Jeanie K. Allen, Diane R. Dean and Susan D. Bracken, eds., Most College Students are Women: Implications for Teaching, Learning, and Policy (Stylus 2008) and Linda J. Sax, The Gender Gap in College: Maximizing the Developmental Potential of Women and Men (John Wiley &Sons 2008)
What constitutes equity within education? Some argue that equity means all students must be treated in exactly the same way.. Critics counter that such practices reinforce the status quo and entrench existing inequities. The issue of equity is becoming increasingly contested in higher education, as a result of forces, labeled as neo-liberalism and new managerialism, that pervade the academy. Neo-liberalism gives primacy to the power of competitive economic markets, at the expense of less profitable pursuits, such as teaching, that are less likely to attract external research funding. Further, what counts as knowledge in our globalized world translates into a discourse of efficiency that values quick and efficient responses to changing global markets. Thus, the faster and more easily that educated workers who can compete successfully in the global economy can be produced, the better. But “efficiency” is in direct tension with higher education approaches that value inclusivity and that are grounded in the belief that no single approach to knowledge production, or scholarship in general, should be accorded primacy. However, inclusivity — valuing and recognizing others’ differences — can be an inefficient process that takes time, energy, and thought. Consequently, those of us labouring in the academy are often left struggling to reconcile these opposing conceptualizations of the mission of higher education.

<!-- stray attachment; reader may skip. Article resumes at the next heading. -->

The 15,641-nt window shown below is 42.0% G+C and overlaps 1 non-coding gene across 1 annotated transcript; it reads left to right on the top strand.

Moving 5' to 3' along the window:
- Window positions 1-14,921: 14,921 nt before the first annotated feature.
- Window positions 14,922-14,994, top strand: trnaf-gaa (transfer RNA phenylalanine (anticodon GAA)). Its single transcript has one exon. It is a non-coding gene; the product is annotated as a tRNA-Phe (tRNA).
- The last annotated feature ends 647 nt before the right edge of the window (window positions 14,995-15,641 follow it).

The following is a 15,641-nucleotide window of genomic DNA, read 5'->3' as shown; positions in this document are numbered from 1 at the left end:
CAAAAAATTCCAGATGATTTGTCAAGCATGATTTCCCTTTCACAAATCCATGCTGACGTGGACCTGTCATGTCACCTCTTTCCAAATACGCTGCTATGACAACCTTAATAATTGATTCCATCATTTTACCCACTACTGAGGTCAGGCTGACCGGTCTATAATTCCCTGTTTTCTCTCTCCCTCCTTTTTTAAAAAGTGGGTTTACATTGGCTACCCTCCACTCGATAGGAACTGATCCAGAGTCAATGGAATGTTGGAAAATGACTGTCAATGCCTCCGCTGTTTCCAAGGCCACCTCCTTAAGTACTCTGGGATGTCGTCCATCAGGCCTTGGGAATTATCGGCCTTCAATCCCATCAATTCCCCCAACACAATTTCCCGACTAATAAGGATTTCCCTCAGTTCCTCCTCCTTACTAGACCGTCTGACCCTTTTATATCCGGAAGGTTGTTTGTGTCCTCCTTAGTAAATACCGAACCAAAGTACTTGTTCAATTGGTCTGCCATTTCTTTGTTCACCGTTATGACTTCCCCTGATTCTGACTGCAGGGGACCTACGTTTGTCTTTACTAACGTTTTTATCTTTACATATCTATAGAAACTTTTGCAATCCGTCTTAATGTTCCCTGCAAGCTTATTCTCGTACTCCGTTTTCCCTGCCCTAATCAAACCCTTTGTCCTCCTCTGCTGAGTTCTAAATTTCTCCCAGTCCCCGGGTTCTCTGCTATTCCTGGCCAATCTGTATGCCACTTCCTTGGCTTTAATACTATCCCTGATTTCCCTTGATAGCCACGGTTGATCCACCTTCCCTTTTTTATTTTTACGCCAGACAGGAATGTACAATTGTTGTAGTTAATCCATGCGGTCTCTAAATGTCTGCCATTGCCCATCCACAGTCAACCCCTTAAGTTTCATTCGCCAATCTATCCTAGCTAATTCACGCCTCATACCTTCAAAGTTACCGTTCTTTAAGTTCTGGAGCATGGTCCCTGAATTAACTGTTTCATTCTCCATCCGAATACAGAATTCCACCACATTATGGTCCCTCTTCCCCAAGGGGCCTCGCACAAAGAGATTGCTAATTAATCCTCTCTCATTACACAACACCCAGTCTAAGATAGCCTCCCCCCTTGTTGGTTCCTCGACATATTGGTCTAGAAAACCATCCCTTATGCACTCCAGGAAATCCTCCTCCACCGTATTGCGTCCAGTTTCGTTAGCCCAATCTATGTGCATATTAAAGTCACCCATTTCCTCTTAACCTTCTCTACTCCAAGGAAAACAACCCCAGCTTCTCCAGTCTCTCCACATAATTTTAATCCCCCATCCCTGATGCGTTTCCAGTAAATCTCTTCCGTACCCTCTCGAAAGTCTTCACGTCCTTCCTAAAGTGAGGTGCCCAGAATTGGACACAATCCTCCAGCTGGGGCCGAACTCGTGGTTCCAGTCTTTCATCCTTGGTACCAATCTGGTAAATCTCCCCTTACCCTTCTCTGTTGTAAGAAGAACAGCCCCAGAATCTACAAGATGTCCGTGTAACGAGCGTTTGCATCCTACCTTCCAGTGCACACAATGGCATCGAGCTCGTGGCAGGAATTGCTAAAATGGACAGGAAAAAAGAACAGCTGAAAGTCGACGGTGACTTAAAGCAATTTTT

Critical theoretical and pedagogical practices challenge us (faculty, others working within academia, and students) to conceptualize the ways how we are implicated in ongoing processes of domination and oppression. In the context of academia, such thinking requires a commitment to the visibility of marginalized identities and the systems of oppression that seek to silence these perspectives and thus reinforce status hierarchies. Two recent books, both of which acknowledge a myriad of entry points into a critical analysis, enter the debate through the lens of gender. Linda Sax’s The Gender Gap in College: Maximizing the Developmental Potential of Women and Men contributes to the field through a large-scale analysis of the significance of gender at the undergraduate level. Most College Students are Women: Implications for Teaching, Learning, and Policy, edited by Jeanie K. Allen, Diane R. Dean, and Susan D. Bracken, as well, challenges the conceptualization of students as a homogeneous consumer group and highlights the need to remain cognizant of various forms of difference when we carry out academic duties. A fundamental thrust of these works is the theoretical and practical exploration of the salience of gender to higher education. The authors thus pose a challenge to traditional pedagogical practices, which are grounded in the belief that all students should conform to a single approach to learning and that students should adjust to the practices of the institution rather than the organization adapting to the needs of the students.